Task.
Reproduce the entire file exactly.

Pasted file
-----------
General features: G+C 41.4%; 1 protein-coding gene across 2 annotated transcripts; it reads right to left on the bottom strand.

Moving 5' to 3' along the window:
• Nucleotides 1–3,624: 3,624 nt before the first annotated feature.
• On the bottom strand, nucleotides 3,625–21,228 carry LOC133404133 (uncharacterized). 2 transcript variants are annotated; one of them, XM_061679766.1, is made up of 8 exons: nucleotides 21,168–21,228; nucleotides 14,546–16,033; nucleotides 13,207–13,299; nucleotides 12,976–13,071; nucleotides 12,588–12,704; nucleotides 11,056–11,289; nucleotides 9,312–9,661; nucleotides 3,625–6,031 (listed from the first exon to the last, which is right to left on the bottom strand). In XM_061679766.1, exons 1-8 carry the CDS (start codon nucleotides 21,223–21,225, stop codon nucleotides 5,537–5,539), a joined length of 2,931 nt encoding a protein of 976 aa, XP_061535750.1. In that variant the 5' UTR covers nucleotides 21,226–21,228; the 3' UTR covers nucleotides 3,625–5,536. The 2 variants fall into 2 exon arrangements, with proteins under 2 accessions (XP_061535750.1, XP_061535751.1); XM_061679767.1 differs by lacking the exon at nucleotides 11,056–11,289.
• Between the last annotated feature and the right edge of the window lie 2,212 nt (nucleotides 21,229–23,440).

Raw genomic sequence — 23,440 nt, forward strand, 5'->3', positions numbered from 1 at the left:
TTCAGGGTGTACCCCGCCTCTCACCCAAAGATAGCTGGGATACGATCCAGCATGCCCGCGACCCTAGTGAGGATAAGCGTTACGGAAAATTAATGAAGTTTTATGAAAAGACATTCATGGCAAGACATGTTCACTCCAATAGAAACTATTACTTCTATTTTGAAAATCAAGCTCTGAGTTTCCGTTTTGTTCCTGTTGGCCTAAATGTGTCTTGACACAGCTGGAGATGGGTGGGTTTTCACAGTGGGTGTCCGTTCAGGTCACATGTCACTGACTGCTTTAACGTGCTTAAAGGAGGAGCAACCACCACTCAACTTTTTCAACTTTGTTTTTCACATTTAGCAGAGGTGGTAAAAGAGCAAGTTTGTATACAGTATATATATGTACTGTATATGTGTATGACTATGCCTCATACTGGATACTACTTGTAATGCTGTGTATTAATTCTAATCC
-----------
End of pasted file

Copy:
General features: G+C 41.4%; 1 protein-coding gene across 2 annotated transcripts; it reads right to left on the bottom strand.

Moving 5' to 3' along the window:
• Nucleotides 1–3,624: 3,624 nt before the first annotated feature.
• On the bottom strand, nucleotides 3,625–21,228 carry LOC133404133 (uncharacterized). 2 transcript variants are annotated; one of them, XM_061679766.1, is made up of 8 exons: nucleotides 21,168–21,228; nucleotides 14,546–16,033; nucleotides 13,207–13,299; nucleotides 12,976–13,071; nucleotides 12,588–12,704; nucleotides 11,056–11,289; nucleotides 9,312–9,661; nucleotides 3,625–6,031 (listed from the first exon to the last, which is right to left on the bottom strand). In XM_061679766.1, exons 1-8 carry the CDS (start codon nucleotides 21,223–21,225, stop codon nucleotides 5,537–5,539), a joined length of 2,931 nt encoding a protein of 976 aa, XP_061535750.1. In that variant the 5' UTR covers nucleotides 21,226–21,228; the 3' UTR covers nucleotides 3,625–5,536. The 2 variants fall into 2 exon arrangements, with proteins under 2 accessions (XP_061535750.1, XP_061535751.1); XM_061679767.1 differs by lacking the exon at nucleotides 11,056–11,289.
• Between the last annotated feature and the right edge of the window lie 2,212 nt (nucleotides 21,229–23,440).

Raw genomic sequence — 23,440 nt, forward strand, 5'->3', positions numbered from 1 at the left:
TTCAGGGTGTACCCCGCCTCTCACCCAAAGATAGCTGGGATACGATCCAGCATGCCCGCGACCCTAGTGAGGATAAGCGTTACGGAAAATTAATGAAGTTTTATGAAAAGACATTCATGGCAAGACATGTTCACTCCAATAGAAACTATTACTTCTATTTTGAAAATCAAGCTCTGAGTTTCCGTTTTGTTCCTGTTGGCCTAAATGTGTCTTGACACAGCTGGAGATGGGTGGGTTTTCACAGTGGGTGTCCGTTCAGGTCACATGTCACTGACTGCTTTAACGTGCTTAAAGGAGGAGCAACCACCACTCAACTTTTTCAACTTTGTTTTTCACATTTAGCAGAGGTGGTAAAAGAGCAAGTTTGTATACAGTATATATATGTACTGTATATGTGTATGACTATGCCTCATACTGGATACTACTTGTAATGCTGTGTATTAATTCTAATCC